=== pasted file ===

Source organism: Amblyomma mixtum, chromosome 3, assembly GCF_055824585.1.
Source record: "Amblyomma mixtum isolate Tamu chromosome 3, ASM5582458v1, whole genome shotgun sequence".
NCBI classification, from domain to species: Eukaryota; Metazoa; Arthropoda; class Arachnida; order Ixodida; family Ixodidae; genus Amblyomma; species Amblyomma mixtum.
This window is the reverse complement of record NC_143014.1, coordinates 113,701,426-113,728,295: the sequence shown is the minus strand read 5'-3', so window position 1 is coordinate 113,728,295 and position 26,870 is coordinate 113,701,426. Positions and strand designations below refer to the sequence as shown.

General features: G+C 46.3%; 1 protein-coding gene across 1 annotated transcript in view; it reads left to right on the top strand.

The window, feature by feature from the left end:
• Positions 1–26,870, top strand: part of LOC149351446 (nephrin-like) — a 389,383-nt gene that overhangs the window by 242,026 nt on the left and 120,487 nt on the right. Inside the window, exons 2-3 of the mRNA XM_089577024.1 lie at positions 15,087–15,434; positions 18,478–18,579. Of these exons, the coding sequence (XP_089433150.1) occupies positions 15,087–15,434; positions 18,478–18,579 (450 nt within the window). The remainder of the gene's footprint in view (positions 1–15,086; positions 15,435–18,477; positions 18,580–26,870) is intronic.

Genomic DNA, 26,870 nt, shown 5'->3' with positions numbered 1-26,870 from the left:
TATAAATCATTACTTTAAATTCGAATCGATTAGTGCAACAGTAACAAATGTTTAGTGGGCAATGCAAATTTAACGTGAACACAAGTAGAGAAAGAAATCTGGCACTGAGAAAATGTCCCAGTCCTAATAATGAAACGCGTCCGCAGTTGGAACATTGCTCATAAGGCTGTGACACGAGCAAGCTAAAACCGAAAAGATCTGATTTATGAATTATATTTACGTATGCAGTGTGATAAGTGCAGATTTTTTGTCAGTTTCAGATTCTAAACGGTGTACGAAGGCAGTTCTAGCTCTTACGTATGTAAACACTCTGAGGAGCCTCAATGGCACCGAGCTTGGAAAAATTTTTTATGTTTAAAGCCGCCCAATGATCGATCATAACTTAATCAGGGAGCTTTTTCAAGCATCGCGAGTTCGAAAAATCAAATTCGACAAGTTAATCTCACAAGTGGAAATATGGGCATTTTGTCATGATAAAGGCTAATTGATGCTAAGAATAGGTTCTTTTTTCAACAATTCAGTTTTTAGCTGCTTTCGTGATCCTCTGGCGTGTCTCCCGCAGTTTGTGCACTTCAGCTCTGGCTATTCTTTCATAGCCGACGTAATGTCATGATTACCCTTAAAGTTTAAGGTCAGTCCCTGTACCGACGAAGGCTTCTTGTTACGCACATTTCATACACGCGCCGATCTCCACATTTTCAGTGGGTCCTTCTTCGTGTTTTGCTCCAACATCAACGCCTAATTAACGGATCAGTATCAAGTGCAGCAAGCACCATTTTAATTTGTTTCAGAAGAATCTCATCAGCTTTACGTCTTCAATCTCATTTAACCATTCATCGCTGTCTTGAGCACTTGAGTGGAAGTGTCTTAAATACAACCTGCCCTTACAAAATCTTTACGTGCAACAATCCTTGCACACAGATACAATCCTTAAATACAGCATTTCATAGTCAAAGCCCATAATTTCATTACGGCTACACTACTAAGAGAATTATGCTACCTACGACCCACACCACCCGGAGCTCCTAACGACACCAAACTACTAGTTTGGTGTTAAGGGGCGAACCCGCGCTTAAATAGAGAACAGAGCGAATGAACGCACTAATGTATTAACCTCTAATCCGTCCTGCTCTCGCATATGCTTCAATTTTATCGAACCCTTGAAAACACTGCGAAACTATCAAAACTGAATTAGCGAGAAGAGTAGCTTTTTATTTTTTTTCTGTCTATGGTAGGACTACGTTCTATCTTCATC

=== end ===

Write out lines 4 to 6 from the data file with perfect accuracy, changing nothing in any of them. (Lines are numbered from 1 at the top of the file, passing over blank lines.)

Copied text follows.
This window is the reverse complement of record NC_143014.1, coordinates 113,701,426-113,728,295: the sequence shown is the minus strand read 5'-3', so window position 1 is coordinate 113,728,295 and position 26,870 is coordinate 113,701,426. Positions and strand designations below refer to the sequence as shown.

General features: G+C 46.3%; 1 protein-coding gene across 1 annotated transcript in view; it reads left to right on the top strand.

The window, feature by feature from the left end: